“When I pop out into the open air and get that first look at how far away the ground is, time stops, it gets really quiet, I hear birds chirping, I drift around in my own thoughts—all in a nanosecond,” says professional skier Julian Carr of front flipping off a 60-foot cliff at Utah’s Alta ski resort. Carr loves launching himself off cliffs on skis so much that he holds two world records in the sport. And with more than 500 inches of annual snowfall, Alta is his favorite place on Earth for cliff jumping. “Light powder with a great base—Utah snow is the best! But don’t tell anyone.”
“Climbing, and life in general, in Brazil was totally mind-blowing—the relaxed culture, varied climbing objectives, and an inspiring landscape that combines jungle, mountain, and ocean,” says climber-artist Renan Ozturk of this trip to film a documentary about Brazilian friend who died—and to capture the adventures of her homeland. Here, Ozturk carefully makes his way across a highline at Gavea Stone, overlooking the glittering lights of Rio di Janeiro. ”This was a scary moment to capture on film because I had to mount the line in the dark over the void and then keep my balance in the strong wind as my good friend Tim popped a huge flash in my face. It was a great adventure.”
Traveling for more than 10,000 miles over four days, a team of all-star climbers became the first to scale the arid sandstone stacks and sheer walls of the Ennedi desert in Chad. Tackling 1,000-foot-high virgin ascents, Jimmy Chin, Alex Honnold, Renan Ozturk, James Pearson, and a cast of intrepid adventurers made climbing history on this trip. Here Pearson ascends the more than 180-foot Arch of Bishekele.
“The leading rank was at stake, so I was putting every ounce of focus I had on that move,” recalls competitive Brazilian kiteboarder Guilly Brandão of the final heat in the Volkswagen Kite Tour 2010 in Cumbuco, Brazil last November. “I was thinking about nothing, just feeling the board, the kite, and starting to aim for the next move on the wave.” Located in northern Brazil, Cumbuco is a kiteboarder’s paradise with strong winds blowing the entire season, from June to November. Brandão won his fifth wave title during this competition.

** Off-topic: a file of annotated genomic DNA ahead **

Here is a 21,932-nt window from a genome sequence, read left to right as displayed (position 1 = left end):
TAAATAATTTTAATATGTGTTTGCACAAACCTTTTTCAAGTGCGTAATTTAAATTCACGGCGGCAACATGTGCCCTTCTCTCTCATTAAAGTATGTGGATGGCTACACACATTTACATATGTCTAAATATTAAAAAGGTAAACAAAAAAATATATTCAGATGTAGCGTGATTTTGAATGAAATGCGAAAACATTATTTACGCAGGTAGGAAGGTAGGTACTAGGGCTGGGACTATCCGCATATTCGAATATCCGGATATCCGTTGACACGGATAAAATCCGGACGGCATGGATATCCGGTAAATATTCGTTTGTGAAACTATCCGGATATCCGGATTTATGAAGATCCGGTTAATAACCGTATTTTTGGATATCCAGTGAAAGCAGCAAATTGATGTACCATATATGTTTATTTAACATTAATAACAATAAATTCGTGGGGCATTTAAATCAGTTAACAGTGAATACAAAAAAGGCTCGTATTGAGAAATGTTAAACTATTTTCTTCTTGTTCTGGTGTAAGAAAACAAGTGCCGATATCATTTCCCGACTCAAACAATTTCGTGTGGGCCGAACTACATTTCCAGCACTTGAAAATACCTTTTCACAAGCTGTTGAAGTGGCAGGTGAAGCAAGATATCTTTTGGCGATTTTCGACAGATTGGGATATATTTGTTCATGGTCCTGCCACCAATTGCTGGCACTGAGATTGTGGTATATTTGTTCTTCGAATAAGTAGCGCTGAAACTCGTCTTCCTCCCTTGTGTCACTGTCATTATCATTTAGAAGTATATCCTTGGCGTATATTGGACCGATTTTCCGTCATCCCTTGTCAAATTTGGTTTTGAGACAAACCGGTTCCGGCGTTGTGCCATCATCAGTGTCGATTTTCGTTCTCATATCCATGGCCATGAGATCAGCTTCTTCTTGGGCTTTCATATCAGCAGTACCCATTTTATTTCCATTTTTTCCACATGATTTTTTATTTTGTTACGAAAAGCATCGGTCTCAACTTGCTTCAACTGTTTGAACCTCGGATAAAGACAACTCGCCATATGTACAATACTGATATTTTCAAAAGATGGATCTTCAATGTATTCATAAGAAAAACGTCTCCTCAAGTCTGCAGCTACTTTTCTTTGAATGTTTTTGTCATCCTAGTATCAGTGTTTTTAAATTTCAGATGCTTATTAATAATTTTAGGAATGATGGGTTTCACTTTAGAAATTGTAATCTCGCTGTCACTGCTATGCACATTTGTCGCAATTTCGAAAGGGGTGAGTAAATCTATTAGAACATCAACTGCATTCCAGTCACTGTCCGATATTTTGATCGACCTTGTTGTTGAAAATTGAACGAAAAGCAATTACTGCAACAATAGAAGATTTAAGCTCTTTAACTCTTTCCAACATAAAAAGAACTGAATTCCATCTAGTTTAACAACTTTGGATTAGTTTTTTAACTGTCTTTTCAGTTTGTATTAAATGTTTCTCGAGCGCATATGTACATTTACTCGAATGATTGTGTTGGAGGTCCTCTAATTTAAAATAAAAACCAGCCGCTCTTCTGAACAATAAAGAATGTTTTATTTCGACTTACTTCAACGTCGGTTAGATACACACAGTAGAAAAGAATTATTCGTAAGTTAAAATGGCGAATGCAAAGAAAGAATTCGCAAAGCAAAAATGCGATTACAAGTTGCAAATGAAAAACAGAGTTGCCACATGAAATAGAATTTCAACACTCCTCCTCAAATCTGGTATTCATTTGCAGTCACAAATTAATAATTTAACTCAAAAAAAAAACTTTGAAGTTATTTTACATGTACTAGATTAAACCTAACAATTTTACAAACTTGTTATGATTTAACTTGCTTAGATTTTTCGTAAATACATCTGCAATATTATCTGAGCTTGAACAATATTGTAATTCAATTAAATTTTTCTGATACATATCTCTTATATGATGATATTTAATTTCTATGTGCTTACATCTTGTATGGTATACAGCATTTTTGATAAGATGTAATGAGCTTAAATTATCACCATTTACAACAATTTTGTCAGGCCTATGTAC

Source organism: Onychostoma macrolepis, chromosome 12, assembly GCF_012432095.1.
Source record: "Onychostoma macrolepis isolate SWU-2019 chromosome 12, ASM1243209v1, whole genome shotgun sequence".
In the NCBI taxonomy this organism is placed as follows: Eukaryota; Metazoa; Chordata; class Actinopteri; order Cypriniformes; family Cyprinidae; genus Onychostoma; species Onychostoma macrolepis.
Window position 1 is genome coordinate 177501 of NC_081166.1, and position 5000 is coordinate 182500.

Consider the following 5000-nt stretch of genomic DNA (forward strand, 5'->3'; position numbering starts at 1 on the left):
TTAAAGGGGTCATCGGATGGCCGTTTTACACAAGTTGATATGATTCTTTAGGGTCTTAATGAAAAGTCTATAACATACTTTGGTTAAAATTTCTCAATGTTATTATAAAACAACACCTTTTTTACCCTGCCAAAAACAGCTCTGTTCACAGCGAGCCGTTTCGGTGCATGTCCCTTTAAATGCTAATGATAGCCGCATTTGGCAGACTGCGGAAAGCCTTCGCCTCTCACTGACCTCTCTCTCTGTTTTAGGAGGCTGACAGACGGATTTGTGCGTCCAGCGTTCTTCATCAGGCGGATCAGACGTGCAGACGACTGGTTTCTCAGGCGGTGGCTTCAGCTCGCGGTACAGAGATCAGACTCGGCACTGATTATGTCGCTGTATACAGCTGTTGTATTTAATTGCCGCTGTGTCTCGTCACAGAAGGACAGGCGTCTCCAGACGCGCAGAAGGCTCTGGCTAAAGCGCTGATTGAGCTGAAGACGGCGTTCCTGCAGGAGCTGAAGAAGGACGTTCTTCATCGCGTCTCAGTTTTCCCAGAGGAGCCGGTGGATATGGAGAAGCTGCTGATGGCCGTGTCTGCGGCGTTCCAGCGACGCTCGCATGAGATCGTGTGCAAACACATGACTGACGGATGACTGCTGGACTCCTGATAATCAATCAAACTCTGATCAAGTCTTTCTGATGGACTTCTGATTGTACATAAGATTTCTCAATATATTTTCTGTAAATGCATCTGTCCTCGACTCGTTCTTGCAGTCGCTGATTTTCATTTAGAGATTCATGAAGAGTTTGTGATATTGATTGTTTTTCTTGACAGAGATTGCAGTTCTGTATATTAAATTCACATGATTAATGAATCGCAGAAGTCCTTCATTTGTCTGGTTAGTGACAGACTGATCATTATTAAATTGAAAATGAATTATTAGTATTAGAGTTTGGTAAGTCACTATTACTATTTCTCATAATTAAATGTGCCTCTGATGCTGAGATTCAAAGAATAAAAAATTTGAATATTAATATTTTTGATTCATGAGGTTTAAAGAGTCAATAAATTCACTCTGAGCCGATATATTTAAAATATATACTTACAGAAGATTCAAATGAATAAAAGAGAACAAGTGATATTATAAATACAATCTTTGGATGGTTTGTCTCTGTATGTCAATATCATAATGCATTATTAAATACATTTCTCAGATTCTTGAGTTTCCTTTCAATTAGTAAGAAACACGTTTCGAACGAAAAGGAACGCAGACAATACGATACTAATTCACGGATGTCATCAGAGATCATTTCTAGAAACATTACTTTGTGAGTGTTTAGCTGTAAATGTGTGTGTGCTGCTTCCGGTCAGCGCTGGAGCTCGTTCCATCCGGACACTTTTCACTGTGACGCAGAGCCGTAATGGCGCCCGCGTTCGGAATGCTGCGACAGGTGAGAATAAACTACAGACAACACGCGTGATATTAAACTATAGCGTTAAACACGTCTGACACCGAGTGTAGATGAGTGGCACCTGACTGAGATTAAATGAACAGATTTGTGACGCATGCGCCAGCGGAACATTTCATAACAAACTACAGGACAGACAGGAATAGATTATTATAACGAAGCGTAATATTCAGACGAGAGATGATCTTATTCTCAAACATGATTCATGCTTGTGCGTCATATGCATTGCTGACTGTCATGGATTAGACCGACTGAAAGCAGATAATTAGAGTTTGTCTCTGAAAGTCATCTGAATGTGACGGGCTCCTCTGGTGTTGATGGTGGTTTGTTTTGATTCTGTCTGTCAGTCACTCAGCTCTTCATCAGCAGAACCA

“I had surfed and tow surfed here before,” says big-wave surfer Chuck Patterson about Teahupo’o, a renowned surf spot Tahiti. “But I always wondered what it would feel like to get tubed on my stand up paddle surf board—this is what I came for.” The water is sucked off a shallow, razor sharp reef, making the barrel break below sea level. “This wave is incredibly challenging to paddle into, let alone surf,” notes Patterson. “Any mistakes could be costly.” The photograph was taken by a camera mounted to his board.
“Riding on top of Table Mountain was something I had to do,” says professional mountain biker Kenny Belaey. “The landscape is just perfect for trials—but I had to be really careful.” Belaey pulled out every daredevil trick imaginable, from wheelies to bunny hops, to explore the famous 3,558-foot slab of granite overlooking Cape Town. To reach the top at sunrise, he hiked through the night, carrying his 20-pound bike on his back.
“Nepal’s Upper Seti Canyon is one of the most beautiful places I’ve been,” says kayaker-filmmaker Josh Neilson of this exploratory expedition to run a rarely accessed steep section high up on Seti River. “You’d think your heart would be racing at the lip of a drop like this, but it’s just the opposite,” says Neilson. “The rushing water is silenced by concentration, and time almost stands still.”